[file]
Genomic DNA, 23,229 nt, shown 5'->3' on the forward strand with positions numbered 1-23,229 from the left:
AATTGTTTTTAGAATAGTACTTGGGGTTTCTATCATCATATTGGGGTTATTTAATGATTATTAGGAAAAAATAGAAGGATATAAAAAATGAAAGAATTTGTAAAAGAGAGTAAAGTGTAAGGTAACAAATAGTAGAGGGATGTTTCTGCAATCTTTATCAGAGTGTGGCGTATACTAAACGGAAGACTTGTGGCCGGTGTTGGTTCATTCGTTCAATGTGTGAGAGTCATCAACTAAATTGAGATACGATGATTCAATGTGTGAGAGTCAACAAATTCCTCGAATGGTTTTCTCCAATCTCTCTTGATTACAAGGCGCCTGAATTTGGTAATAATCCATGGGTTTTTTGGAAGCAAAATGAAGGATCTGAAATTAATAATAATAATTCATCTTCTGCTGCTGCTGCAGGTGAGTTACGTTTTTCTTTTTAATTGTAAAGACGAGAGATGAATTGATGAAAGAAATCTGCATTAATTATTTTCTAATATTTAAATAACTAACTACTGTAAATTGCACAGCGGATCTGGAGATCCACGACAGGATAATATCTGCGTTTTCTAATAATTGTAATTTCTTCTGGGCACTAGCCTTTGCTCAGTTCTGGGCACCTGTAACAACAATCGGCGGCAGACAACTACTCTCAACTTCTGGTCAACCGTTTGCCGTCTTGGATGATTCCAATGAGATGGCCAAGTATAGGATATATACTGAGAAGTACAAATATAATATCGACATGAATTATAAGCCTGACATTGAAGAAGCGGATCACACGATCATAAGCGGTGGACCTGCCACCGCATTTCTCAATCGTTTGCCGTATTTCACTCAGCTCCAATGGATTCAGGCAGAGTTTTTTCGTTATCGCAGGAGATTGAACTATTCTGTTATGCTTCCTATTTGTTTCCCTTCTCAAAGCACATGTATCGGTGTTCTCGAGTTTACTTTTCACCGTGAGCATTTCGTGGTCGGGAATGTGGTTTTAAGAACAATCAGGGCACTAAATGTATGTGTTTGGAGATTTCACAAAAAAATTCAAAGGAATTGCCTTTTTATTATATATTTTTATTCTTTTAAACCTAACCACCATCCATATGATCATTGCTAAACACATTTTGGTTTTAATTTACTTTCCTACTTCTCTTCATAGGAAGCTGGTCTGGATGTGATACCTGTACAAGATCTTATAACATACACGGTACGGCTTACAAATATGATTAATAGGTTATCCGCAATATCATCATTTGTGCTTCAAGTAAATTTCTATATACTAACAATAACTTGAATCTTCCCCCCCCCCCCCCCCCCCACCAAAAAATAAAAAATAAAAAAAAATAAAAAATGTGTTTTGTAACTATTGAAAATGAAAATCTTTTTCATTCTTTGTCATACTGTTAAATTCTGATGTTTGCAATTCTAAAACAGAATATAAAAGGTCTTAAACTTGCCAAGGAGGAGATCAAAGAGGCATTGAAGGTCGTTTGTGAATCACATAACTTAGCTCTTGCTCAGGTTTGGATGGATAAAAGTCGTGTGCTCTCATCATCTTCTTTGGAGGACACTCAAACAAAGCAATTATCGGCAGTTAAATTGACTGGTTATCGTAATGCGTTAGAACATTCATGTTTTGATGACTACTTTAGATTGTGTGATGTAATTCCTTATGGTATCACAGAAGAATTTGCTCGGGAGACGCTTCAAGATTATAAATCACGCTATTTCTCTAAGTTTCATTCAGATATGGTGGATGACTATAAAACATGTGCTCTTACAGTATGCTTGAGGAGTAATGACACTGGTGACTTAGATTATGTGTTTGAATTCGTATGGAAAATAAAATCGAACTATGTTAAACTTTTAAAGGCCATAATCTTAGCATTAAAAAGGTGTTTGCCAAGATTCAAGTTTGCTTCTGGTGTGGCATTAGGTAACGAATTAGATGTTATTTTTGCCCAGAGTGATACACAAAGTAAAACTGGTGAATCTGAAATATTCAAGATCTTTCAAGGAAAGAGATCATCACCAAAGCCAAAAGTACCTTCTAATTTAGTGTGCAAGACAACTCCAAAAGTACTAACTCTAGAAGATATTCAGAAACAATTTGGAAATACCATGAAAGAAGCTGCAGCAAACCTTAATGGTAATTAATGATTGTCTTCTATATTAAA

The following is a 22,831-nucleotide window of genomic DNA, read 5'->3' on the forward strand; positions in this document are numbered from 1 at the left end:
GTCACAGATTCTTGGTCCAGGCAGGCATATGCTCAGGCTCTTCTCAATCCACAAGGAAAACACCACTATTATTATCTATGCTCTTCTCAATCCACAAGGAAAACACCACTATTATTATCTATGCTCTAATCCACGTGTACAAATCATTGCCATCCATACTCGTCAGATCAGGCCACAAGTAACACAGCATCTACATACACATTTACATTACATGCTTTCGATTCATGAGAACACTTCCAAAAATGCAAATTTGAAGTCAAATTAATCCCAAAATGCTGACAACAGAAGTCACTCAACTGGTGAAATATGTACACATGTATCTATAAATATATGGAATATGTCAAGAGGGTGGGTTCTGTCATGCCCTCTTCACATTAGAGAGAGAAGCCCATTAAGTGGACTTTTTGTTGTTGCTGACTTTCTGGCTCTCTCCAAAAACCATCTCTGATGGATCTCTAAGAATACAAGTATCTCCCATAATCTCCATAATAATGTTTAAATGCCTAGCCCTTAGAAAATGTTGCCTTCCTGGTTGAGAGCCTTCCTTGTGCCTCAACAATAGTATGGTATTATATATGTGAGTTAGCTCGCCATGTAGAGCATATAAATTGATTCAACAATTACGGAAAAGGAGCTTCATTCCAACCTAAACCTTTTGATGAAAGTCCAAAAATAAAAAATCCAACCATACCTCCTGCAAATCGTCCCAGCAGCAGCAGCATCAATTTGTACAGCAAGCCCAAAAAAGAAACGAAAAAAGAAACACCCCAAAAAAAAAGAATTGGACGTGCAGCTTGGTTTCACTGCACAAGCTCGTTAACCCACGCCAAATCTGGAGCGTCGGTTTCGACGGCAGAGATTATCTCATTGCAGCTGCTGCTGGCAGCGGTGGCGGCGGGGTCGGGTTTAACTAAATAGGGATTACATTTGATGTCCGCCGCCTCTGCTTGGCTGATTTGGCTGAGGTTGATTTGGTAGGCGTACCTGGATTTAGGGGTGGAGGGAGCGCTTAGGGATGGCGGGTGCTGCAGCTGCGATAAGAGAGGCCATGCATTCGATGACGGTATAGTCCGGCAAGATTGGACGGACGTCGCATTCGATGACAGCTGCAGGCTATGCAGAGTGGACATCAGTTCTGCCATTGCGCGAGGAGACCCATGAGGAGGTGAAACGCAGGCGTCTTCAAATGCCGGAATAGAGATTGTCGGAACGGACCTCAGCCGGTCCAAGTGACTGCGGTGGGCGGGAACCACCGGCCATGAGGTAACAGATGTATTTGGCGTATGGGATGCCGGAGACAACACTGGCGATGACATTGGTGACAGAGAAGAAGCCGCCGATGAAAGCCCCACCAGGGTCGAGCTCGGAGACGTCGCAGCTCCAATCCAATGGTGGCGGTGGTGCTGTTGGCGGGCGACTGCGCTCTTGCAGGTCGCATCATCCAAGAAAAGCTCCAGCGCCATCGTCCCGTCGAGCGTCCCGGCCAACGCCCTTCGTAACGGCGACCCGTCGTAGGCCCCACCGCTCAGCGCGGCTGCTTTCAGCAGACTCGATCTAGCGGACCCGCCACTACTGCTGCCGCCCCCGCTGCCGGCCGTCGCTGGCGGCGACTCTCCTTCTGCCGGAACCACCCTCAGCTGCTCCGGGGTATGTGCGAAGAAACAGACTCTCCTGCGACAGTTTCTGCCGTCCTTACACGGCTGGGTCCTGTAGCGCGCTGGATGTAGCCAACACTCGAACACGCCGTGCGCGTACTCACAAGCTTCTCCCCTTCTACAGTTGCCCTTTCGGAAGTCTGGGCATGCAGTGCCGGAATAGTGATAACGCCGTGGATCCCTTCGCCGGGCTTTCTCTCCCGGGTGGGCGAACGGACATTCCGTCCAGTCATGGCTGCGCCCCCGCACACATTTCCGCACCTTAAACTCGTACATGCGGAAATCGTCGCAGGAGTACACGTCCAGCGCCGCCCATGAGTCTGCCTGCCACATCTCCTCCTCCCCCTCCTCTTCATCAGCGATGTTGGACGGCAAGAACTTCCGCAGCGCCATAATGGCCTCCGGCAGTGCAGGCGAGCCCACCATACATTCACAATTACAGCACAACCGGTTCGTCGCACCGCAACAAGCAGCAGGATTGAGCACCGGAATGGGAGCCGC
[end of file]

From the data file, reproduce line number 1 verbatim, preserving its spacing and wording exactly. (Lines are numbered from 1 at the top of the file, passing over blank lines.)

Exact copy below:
Genomic DNA, 23,229 nt, shown 5'->3' on the forward strand with positions numbered 1-23,229 from the left: